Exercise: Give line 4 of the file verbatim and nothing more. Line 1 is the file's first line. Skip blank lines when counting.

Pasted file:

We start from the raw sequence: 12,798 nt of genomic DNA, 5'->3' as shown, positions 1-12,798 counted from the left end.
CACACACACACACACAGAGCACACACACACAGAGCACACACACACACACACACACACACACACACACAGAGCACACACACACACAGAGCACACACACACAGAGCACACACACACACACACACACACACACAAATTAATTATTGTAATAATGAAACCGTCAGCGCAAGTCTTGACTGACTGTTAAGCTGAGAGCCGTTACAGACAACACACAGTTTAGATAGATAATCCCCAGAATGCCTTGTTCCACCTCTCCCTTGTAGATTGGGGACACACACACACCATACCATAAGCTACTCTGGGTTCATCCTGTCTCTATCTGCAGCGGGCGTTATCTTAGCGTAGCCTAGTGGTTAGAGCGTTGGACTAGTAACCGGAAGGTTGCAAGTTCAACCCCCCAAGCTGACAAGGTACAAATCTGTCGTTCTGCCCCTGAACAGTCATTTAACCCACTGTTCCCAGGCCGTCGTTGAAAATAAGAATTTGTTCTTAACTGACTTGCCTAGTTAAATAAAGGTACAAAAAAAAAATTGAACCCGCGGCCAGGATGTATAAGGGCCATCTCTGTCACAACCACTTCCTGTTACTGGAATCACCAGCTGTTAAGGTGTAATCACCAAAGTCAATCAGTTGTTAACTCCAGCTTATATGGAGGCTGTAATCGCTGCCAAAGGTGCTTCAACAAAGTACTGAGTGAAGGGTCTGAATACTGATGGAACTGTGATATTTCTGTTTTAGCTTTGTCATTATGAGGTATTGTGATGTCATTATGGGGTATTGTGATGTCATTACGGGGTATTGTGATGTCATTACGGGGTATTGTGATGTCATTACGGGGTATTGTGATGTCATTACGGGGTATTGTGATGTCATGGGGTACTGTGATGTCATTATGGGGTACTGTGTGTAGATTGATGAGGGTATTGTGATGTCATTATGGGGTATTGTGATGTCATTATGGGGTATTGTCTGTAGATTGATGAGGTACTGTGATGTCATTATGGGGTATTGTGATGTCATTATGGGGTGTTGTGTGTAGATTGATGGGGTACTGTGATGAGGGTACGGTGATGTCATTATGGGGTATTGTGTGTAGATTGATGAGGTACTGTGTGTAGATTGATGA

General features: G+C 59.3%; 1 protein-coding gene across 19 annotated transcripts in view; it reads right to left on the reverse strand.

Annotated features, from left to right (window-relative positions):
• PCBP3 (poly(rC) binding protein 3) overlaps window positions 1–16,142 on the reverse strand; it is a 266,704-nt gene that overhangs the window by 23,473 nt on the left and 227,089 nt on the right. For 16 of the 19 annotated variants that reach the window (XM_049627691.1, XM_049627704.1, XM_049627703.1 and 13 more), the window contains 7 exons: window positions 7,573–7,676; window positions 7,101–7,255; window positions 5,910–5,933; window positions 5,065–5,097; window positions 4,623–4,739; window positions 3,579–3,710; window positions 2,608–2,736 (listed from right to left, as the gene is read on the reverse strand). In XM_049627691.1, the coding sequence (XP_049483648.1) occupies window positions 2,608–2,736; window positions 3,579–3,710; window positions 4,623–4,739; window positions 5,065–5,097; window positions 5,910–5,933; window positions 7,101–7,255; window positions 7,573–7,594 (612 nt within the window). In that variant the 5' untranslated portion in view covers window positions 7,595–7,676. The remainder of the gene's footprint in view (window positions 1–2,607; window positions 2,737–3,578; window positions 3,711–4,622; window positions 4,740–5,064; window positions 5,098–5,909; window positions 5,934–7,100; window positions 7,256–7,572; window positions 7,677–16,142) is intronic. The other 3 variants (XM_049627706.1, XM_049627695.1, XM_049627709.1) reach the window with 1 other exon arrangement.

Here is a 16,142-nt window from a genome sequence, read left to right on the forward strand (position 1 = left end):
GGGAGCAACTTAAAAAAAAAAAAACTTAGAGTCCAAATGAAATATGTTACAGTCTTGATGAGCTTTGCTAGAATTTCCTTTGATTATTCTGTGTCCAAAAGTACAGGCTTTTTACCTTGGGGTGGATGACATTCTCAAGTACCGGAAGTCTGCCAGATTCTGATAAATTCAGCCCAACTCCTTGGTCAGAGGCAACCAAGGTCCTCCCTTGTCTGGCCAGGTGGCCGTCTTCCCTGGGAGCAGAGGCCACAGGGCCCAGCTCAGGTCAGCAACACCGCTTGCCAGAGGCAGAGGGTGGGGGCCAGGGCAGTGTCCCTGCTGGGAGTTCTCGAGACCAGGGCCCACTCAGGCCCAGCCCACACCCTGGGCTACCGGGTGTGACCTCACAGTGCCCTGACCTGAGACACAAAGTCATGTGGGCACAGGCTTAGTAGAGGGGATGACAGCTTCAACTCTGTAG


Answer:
Annotated features, from left to right (window-relative positions):